fused and stepped in .front of the car,
she said, and exonerated the driver
LAUNCH TAKESTRIP ALONE
Boat Drifts I'rom Florence to
Gardiner Without Mishap.
FLORENCE, Or., April 8. (Special.)
When. Edwin Bernhardt recovered
his 25-foot gasoline launch at Gardiner
Wednesday, he considered himself a
fortunate man. The launch was left
tied at a wharf in Florence Sunday
and disappeared during the night. On
Wednesday John Bernhardt, a cousin
of the owner of the launch went to
Gardiner for a visit and Saw the launch
which had drifted in over the Umpqua
The little boat made the Journey
down the Siuslaw River five miles,
then out to sea, and south 20 miles to
the mouth of the Umpqua, then drifted
in with contents intact and without
shipping any water.
STREET RINKS PROPOSED
Closing of Designated Districts for
Neighborhood street roller - skating
rinks 'are proposed for Portland.
C. B. Woodworlh has petitioned the
City Council to close during certain
hours each afternon and evening
East Twenty-first street, from Broad
way to Tillamook street, and Schuyler
street, from East Nineteenth to East
Twenty-second street. It is planned to
have the streets fenced off to keep out
traffic and to permit children and
grownups to use the streets exclusively
for roller skating. The question will
be before the City Council Wednesday.
Point-arc's Son-ln-Law Captured.
BERLIN, via Iindon, April 8. The
Taegellche Rundschau publishes a re
port that the son-in-law of President
Poincare of France is a prisoner of war
at Erding. near Munich.
Technicality Swings at
Least One Juror.
W. C. T. U. ATTENDS TRIAL
Defense Makes Much of Lack
of Specific Address.
CROWD FILLS COURTROOM
Confidence of Prosecution Is Badly
Shattered by Verdict, but Civil
Action to Confiscate Liquor
Will Soon Be Brought.
"Not guilty," was the verdict of the
Jury In the case of George Schultz. for
merly one of the widest-known saloon
men in the state and proprietor of the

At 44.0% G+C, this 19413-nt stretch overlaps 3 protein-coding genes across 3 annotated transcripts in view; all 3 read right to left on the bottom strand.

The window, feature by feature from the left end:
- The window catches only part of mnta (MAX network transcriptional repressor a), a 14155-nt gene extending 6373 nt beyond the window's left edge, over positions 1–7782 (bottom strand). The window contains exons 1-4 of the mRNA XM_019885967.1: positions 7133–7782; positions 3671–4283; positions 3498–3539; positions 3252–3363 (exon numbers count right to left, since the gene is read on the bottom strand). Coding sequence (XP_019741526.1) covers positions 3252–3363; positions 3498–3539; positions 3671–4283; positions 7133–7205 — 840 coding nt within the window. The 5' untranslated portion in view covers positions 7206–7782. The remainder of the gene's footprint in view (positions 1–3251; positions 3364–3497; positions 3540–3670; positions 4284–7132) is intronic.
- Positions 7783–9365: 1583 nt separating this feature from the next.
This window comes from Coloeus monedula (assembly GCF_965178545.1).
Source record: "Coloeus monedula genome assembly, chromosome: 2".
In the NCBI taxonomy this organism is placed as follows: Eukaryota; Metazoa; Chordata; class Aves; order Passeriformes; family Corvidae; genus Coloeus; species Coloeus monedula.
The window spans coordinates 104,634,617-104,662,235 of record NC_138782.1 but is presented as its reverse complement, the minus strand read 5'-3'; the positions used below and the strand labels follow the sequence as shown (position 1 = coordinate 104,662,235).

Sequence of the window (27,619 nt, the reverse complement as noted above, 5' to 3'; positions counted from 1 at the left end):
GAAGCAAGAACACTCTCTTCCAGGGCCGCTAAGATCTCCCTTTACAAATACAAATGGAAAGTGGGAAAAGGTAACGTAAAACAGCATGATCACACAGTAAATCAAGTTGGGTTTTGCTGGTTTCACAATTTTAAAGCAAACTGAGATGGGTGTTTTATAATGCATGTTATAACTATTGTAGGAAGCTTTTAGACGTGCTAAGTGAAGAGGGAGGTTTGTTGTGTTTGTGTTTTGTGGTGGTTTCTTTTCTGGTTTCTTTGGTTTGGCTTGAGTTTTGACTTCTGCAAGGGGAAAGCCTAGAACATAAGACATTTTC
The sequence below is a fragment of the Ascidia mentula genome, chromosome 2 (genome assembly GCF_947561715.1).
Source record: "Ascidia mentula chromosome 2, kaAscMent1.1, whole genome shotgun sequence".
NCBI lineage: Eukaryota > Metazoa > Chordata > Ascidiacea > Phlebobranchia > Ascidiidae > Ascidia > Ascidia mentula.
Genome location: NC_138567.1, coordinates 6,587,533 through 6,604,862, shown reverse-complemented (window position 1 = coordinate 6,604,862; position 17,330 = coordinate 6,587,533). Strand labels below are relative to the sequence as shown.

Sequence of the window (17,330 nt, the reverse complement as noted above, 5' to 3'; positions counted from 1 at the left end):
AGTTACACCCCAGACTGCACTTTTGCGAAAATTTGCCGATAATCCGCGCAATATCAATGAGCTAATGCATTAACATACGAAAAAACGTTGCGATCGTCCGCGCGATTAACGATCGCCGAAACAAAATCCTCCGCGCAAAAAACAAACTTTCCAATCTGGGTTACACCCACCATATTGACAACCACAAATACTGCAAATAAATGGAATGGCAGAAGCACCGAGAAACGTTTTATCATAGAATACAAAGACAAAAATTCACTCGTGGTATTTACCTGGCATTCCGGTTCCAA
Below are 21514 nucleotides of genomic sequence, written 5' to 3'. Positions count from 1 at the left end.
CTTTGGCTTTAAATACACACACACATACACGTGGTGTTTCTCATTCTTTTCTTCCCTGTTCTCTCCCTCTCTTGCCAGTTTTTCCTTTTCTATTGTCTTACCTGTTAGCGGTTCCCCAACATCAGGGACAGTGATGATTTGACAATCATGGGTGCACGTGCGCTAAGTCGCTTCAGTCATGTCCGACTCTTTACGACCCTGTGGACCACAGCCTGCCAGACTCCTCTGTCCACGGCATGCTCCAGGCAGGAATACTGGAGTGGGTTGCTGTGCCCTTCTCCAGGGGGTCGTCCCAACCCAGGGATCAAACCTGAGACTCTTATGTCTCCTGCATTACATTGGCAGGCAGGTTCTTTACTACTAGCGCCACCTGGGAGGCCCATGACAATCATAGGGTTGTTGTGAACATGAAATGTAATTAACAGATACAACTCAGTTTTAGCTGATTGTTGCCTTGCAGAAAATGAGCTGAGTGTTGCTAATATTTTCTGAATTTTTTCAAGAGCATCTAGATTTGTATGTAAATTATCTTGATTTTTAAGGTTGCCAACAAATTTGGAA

temperance bar at ZTi Washington
street, at the conclusion yesterday of
his trial on a charge of breaking the
prohibition law within 15 feet of one
of the busiest corners in Portland. The
jury was out five hours.
The four-day trial of Schultz on his
appeal from the conviction by jury and
sentence of 90 days In jail with which
he was met in the court of District
Judge Dayton attracted more public
attention than any similar case that
has been tried in Oregon. The court
of Circuit Judge Morrow was crowded
to the doors during the progress of the
case, and the telephones in the Judge's
chambers were ringing constantly yes
terday from inquiries as to the result.
V. C. T. V. Attends Trial.
Thirteen women wearing the white
ribbon of the Woman's Christian Tem
perance Union occupied front benches
in the courtroom during the concluding
argument to the Jury yesterday morn
ing. The verdict was a distinct surprise.
The District Attorney's office was con
fident of victory and representatives .
of tho W. C. T. U. had shown complete
satisfaction with the proceedings of
the trial and were placidly confident
of the outcome. The worst they looked
for was h hung jury, which was con
ceded to be possible.
The technicality on which Attorney
John McCue, for the defense, placed
greatest reliance, and which one of the
jurors was overheard to admit swung
his vote, was that the original c )m
plaint in the Schultz case did not specif
ically point out that the alleged viola
tion of law took place at 293 Washing
Keqnested Instruction Denied.
It read that Schultz "did then and
there unlawfully and willfully keep and
maintain as a common nuisance that
certain place known and described aa
the Perkins Hotel, located at the cor
ner of Fifth and 'Washington streets."
The alleged nuisance was maintained
in a portion of the Perkins Hotel build
ing, but was not part of the hotel,
being held by Schultz on a separate
The ninth instruction to the Jury,
which the prosecution asked be read,
covered this point by setting forth that
evidence showed that Schultz was lea-,
see and keeper of a certain portion ot
the hotel building known as the Per-,
kins bar. Judge Morrow declined to
instruct the jury on this point, al
though it was strongly urged by Dep
uty District Attorneys Ilamniersly and
Mowry, who conducted the prosecution.
An exception was taken by the state,
and an appeal to the Supreme Court
may be made on the question of law,
but cannot change the decision so far
as Schultz is concerned.
"It is simjjly that the jury wanted to
pardon Schultz and disregarded facts.